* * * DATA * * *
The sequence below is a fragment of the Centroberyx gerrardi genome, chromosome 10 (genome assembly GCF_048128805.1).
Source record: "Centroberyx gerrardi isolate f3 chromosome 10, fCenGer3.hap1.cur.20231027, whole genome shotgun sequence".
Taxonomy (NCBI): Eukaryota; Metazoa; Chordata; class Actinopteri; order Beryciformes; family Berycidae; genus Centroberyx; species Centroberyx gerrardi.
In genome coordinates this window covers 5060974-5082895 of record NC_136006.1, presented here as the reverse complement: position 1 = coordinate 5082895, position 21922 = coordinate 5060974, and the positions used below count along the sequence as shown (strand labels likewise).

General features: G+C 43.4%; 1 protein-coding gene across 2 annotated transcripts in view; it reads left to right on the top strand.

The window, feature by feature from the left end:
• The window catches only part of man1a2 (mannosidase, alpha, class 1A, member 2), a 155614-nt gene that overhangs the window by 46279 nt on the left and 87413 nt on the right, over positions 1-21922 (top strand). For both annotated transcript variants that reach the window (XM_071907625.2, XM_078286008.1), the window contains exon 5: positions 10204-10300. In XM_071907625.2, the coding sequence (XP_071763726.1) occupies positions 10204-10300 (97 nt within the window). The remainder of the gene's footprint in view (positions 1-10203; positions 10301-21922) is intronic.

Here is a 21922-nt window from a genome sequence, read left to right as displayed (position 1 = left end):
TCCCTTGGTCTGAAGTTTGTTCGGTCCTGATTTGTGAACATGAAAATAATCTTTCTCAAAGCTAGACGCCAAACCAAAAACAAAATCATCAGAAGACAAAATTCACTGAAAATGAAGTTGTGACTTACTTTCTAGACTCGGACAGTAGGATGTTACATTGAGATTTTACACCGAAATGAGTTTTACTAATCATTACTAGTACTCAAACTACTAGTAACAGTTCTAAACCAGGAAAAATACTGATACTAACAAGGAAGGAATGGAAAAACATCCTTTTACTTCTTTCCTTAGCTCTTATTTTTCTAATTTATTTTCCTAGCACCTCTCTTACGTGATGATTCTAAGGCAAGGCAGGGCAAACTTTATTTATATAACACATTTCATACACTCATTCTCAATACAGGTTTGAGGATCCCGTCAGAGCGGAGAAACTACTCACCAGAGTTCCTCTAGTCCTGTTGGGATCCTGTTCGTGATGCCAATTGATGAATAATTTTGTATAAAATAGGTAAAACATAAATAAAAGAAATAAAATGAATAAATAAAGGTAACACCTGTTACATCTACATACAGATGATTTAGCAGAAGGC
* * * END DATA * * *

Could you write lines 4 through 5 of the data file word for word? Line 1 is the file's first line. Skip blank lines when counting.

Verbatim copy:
In genome coordinates this window covers 5060974-5082895 of record NC_136006.1, presented here as the reverse complement: position 1 = coordinate 5082895, position 21922 = coordinate 5060974, and the positions used below count along the sequence as shown (strand labels likewise).

General features: G+C 43.4%; 1 protein-coding gene across 2 annotated transcripts in view; it reads left to right on the top strand.